Monday, February 9, 2009

Non-fiction can be exciting too

I noticed that Filipinos don't read non-fiction as much as they read novels. Most of us head directly to the bestsellers (mostly novels) and the romance sections of our local bookstores. Perhaps we associate non-fiction too much with our school textbooks, with their unimaginative language and uninspired subject matter. I've never liked non-fiction before too, not until after I read Robert Wright's The Moral Animal almost 15 years ago. The Moral Animal is one of the most intelligent books I've read, which establishes a compelling case on why promiscuity is advantageous to women too. Sadly, this has been several years out of print. I really want more people to read it, if only for the heated discussions among those who've read it.

There have been several non-fiction books that have become publishing phenomena in their own right. Most of them are business books and self-help. Recently, Freakonomics, Malcolm Gladwell's books on how people think (The Tipping Point, Blink, Outliers), Good to Great, and The Black Swan, just to name a few, have consistently topped bestsellers lists. I've read quite a few and I must say that they're definitely very engaging reads. If you haven't sampled these business books, I urge you to just read a few pages. Chances are, you'll be hooked on them too. They're not really business books per se; the points they raise have broad applications and most of them can elicit feelings of "Aha!"

I'm not into self-help books really. The closest thing to a self-help book is one of the books I'm reading now -- YOU: On a Diet. While I've no delusions that this book will make me lose a significant number of my lovehandles, it still is a very interesting read. You see, I have this love-hate relationship with self-help books. Maybe because I already see the issues being discussed in Oprah. Or perhaps it's just my distaste of the idea that I'll get all the help just from a single book. But if self-help books get people to read, then they should be given larger shelf spaces in our bookstores. Let our bookstores order more John Gray, Deepak Chopra, and Dr. Phil.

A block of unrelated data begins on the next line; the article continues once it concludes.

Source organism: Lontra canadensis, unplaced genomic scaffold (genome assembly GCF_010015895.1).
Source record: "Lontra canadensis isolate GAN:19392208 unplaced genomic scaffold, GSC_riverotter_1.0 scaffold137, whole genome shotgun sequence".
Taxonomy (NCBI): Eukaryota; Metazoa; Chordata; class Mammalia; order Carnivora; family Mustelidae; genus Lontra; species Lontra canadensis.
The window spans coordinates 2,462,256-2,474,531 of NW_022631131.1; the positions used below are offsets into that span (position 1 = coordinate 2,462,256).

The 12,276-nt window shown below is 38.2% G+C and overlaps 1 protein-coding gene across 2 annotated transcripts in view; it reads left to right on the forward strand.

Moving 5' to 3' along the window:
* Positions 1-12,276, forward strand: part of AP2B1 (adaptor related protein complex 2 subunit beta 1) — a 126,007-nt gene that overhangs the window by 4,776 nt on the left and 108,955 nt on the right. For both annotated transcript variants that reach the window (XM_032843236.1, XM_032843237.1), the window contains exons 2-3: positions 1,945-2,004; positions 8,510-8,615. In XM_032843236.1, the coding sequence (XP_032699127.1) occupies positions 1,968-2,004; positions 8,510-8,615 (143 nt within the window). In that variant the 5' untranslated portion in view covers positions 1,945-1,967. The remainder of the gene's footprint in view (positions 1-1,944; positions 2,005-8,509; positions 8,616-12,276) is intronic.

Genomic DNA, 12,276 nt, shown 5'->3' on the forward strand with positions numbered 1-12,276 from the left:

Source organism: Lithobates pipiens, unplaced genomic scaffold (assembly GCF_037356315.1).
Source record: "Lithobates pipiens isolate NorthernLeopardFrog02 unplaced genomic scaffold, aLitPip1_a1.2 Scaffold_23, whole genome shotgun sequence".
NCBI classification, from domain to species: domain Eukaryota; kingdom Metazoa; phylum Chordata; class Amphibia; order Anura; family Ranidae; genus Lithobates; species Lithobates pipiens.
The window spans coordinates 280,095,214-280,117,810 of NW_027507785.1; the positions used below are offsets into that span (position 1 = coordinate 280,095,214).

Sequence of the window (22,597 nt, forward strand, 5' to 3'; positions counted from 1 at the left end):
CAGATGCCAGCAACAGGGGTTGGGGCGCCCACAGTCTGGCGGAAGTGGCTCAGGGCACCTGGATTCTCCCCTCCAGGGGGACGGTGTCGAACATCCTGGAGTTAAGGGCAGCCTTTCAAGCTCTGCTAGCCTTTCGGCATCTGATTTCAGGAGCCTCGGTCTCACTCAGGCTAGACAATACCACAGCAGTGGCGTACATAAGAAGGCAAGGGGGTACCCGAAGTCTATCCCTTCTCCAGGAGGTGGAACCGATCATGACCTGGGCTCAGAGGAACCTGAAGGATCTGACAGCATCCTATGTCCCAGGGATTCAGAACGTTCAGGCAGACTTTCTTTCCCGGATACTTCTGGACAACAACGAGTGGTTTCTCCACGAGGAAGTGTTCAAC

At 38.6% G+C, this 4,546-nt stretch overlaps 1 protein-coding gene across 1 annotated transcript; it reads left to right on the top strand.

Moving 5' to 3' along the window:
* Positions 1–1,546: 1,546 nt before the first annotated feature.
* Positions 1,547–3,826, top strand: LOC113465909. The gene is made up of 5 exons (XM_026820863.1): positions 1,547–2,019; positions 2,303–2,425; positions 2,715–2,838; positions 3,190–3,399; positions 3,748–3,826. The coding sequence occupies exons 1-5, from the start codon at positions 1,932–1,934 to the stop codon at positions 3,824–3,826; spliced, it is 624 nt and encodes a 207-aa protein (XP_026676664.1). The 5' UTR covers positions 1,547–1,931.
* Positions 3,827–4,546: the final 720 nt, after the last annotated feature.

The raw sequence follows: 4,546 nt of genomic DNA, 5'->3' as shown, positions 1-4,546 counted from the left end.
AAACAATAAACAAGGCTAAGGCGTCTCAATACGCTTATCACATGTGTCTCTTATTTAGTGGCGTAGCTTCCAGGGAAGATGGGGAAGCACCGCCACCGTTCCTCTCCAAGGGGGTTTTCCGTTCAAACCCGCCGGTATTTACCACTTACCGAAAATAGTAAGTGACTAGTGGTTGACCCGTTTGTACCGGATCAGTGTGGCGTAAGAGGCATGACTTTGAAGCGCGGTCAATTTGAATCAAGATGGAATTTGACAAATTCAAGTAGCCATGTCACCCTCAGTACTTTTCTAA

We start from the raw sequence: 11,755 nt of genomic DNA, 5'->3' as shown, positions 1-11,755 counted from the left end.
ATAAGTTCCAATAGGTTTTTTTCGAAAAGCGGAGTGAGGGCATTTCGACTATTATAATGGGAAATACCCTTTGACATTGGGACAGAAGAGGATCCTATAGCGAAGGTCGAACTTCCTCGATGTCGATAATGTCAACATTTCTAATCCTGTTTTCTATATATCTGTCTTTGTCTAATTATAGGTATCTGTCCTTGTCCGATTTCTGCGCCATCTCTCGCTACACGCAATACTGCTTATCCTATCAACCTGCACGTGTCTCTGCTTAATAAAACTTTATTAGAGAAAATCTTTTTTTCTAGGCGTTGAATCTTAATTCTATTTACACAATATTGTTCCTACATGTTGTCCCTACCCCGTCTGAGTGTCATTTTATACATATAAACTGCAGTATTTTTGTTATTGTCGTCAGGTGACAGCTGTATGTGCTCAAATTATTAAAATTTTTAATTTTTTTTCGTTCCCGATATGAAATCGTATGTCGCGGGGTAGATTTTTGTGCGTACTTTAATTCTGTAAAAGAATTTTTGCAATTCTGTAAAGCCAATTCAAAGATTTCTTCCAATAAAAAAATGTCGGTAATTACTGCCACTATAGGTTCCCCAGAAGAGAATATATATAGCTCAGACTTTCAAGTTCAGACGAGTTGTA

If you're looking for something intelligent to read and you're feeling adventurous, check out the non-fiction shelves of your favorite bookstores. These are usually found under the Science, History, References, Biographies, Travel, and Special Interest shelves. If your work doesn't allow you that much free time to travel, then read Peter Mayle's wonderful books on Provence. I highly recommend the first one -- A Year in Provence. Toujours Provence is good too, but it sometimes feels overdrawn. If you think science non-fiction books are just like your college textbooks but pricier, then read Brian Greene's The Elegant Universe. It's about string theory and how this theory supposedly reconciles quantum theory with relativity and vice versa. Don't be intimidated by the subject matter; Greene's a genius in making the technical and abstract seem uncomplicated and concrete. If you've been checking celebrity cookbooks because of their pictures and recipes, then you'd definitely enjoy Jeffrey Steingarten's compilations of humorous essays entitled The Man Who Ate Everything and It Must Have Been Something I Ate.

I was feeling overwhelmed by Rushdie's Satanic Verses and so I decided to read non-fiction. I went through my reading backlog and picked 6 non-fiction books that I plan to read soon. I've always wanted to read about Marco Polo, so I bought Laurence Bergreen's Marco Polo: From Venice to Xanadu. Maybe I'd finally find out whether Marco Polo was the one responsible for bring pasta to Italy. And speaking of pasta, I also plan to take on Bill Buford's Heat, an account of his time spent being an apprentice to Mario Batali. I bought Shalom Auslander's Foreskin's Lament on a splurge. Basically it's an autobiography, an angry (but funny) autobiography about growing up in a strict religious community. After reading the first page of Pamela Druckerman's Lust in Translation in PowerBooks one day, I knew I just have to buy it. The first page says, "Adultery provokes more outrage in America than in almost any other country on record (Ireland and the Philippines are two exceptions)." Stephen Pinker's The Language Instinct and Nassim Nicholas Taleb's The Black Swan I received as gifts. I've always wanted to have them.